By contrast, an infection fatality rate (IFR) is the number of deaths from an infection divided by the prevalence of that infection in the population. As we know, with COVID-19, there are a significant number of asymptomatic and mild infections. The number of infections is estimated based on representative samples of blood tests looking for an immune response. The CDC estimated that for COVID-19 the number of infections in the population was ten times the number of confirmed cases in July of 2020.
For COVID-19, all of these calculations are already a little muddy. The National Center of Health Statistics (NCHS) relaxed the guidelines for classifying a death as COVID-19. It did not require a confirmed test or any other medical documentation to use the COVID-19 ICD-10 code on the death certificate. The latest update encourages testing wherever possible, but still does not require a lab-confirmed test.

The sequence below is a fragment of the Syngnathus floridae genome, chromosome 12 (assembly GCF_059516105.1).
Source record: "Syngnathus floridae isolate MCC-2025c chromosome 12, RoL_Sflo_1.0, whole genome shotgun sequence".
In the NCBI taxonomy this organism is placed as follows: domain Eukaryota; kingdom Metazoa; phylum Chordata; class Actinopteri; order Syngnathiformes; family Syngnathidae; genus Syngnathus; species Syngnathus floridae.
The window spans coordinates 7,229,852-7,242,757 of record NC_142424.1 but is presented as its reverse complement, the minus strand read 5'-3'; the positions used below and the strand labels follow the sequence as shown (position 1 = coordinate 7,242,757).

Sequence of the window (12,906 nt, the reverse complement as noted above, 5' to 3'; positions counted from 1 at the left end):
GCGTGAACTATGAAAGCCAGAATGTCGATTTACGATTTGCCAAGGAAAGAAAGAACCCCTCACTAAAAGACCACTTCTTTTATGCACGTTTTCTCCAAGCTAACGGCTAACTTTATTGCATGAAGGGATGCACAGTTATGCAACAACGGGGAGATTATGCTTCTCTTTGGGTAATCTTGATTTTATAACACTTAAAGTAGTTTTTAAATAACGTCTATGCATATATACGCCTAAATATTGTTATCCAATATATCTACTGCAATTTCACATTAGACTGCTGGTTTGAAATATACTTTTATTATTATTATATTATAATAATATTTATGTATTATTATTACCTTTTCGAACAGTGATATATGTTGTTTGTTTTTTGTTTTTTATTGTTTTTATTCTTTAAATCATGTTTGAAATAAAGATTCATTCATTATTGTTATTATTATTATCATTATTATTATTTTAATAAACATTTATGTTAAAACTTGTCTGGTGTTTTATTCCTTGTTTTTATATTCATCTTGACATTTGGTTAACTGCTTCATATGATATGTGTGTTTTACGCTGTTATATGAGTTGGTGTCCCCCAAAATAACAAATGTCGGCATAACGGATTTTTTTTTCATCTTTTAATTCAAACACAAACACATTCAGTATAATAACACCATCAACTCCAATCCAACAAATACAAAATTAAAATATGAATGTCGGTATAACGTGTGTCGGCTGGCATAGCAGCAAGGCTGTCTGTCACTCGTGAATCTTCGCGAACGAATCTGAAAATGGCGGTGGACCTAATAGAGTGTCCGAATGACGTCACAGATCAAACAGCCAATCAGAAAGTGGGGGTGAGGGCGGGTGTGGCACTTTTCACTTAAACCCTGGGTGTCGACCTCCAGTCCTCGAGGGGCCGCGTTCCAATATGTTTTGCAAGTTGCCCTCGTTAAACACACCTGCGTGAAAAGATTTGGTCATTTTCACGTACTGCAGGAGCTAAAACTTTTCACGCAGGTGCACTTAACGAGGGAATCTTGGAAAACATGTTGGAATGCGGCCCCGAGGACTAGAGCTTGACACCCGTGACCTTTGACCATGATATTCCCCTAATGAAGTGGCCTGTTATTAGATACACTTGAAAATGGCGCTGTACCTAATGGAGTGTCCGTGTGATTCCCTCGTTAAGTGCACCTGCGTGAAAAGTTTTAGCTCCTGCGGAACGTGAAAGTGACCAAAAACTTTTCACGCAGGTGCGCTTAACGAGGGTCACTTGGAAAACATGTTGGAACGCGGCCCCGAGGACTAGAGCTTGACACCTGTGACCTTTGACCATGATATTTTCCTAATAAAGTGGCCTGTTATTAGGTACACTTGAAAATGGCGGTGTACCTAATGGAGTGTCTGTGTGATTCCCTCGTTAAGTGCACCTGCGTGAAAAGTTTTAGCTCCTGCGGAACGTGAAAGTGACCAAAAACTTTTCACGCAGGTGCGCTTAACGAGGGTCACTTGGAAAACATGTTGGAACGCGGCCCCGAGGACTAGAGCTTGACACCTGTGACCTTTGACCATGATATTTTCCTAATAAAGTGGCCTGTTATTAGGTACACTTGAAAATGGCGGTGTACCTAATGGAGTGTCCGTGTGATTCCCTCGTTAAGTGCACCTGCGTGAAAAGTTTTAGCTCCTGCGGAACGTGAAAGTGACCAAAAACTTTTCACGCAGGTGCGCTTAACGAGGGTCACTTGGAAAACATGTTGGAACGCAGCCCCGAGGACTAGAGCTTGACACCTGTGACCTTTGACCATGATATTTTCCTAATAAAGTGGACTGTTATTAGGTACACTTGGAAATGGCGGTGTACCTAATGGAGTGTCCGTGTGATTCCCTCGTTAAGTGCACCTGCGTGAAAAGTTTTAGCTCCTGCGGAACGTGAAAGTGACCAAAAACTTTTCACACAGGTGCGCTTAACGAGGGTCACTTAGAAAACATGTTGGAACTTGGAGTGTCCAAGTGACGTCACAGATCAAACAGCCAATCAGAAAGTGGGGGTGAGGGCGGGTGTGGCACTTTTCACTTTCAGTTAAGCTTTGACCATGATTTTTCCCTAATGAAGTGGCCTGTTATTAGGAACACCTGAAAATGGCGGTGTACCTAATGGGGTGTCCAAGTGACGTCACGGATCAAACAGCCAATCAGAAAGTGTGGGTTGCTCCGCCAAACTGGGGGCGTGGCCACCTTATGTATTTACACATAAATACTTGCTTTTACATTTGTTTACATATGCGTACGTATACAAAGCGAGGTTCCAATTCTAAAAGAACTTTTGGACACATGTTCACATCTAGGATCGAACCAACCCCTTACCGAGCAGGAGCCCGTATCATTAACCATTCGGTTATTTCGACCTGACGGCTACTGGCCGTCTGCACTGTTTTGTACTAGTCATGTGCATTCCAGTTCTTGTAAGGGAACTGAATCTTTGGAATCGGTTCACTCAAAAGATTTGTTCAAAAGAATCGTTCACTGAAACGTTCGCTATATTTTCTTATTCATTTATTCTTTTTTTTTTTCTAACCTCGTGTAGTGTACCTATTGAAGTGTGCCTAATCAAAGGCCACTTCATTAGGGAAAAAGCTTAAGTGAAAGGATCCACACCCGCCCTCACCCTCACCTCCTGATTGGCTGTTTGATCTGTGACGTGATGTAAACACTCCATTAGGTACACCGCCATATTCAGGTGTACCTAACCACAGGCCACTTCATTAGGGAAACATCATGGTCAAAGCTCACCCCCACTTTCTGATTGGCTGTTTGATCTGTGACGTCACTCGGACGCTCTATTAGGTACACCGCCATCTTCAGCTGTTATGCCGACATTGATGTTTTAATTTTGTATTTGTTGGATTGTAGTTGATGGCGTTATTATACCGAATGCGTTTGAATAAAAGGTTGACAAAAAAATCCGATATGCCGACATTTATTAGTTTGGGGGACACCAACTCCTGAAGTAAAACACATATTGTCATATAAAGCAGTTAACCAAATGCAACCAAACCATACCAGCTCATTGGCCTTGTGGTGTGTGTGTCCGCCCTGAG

Combine the relaxed stance from the NCHS with the financial incentives provided to hospitals for COVID-19 care through the CARES Act, and it’s not a conspiracy theory to think death rates may be overstated. This assertion is reinforced by states like New York periodically reclassifying deaths after the fact.
Brown asserts that because these three statistics can vary widely, it is essential they are not confused. Yet he believes this may have happened with COVID-19 rates, which he explained in his testimony:
Previous to the Congressional hearing, a less severe estimation of coronavirus mortality appeared in a February 28, 2020, editorial released by NIAID and the Centers for Disease Control and Prevention (CDC). Published online in the New England Journal of Medicine (NEJM.org), the editorial stated: